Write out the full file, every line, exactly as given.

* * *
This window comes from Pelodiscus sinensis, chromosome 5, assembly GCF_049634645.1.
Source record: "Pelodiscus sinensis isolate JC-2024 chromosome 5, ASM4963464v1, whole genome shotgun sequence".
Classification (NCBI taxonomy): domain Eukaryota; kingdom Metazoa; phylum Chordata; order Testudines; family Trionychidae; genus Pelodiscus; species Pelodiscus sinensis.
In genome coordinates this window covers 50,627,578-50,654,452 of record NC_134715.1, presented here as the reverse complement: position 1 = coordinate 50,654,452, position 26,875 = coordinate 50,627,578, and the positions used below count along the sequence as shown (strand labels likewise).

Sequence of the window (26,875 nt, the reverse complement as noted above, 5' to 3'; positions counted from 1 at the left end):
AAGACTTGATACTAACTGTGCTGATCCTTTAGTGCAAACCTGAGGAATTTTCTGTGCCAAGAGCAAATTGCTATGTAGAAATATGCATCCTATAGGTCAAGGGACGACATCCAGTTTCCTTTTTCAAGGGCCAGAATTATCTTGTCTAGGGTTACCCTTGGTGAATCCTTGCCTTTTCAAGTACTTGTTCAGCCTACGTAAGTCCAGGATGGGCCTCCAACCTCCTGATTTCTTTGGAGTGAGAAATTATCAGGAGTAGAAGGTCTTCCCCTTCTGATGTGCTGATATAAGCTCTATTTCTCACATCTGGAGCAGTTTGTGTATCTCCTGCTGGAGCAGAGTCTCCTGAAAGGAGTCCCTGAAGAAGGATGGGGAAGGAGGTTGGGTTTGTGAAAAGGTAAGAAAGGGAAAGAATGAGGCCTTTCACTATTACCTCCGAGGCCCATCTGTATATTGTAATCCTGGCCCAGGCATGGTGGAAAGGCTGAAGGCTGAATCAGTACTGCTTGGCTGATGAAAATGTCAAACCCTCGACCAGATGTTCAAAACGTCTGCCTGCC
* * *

This window comes from Pelodiscus sinensis, chromosome 5, assembly GCF_049634645.1.
Source record: "Pelodiscus sinensis isolate JC-2024 chromosome 5, ASM4963464v1, whole genome shotgun sequence".
Classification (NCBI taxonomy): domain Eukaryota; kingdom Metazoa; phylum Chordata; order Testudines; family Trionychidae; genus Pelodiscus; species Pelodiscus sinensis.
In genome coordinates this window covers 50,627,578-50,654,452 of record NC_134715.1, presented here as the reverse complement: position 1 = coordinate 50,654,452, position 26,875 = coordinate 50,627,578, and the positions used below count along the sequence as shown (strand labels likewise).

Sequence of the window (26,875 nt, the reverse complement as noted above, 5' to 3'; positions counted from 1 at the left end):
AAGACTTGATACTAACTGTGCTGATCCTTTAGTGCAAACCTGAGGAATTTTCTGTGCCAAGAGCAAATTGCTATGTAGAAATATGCATCCTATAGGTCAAGGGACGACATCCAGTTTCCTTTTTCAAGGGCCAGAATTATCTTGTCTAGGGTTACCCTTGGTGAATCCTTGCCTTTTCAAGTACTTGTTCAGCCTACGTAAGTCCAGGATGGGCCTCCAACCTCCTGATTTCTTTGGAGTGAGAAATTATCAGGAGTAGAAGGTCTTCCCCTTCTGATGTGCTGATATAAGCTCTATTTCTCACATCTGGAGCAGTTTGTGTATCTCCTGCTGGAGCAGAGTCTCCTGAAAGGAGTCCCTGAAGAAGGATGGGGAAGGAGGTTGGGTTTGTGAAAAGGTAAGAAAGGGAAAGAATGAGGCCTTTCACTATTACCTCCGAGGCCCATCTGTATATTGTAATCCTGGCCCAGGCATGGTGGAAAGGCTGAAGGCTGAATCAGTACTGCTTGGCTGATGAAAATGTCAAACCCTCGACCAGATGTTCAAAACGTCTGCCTGCC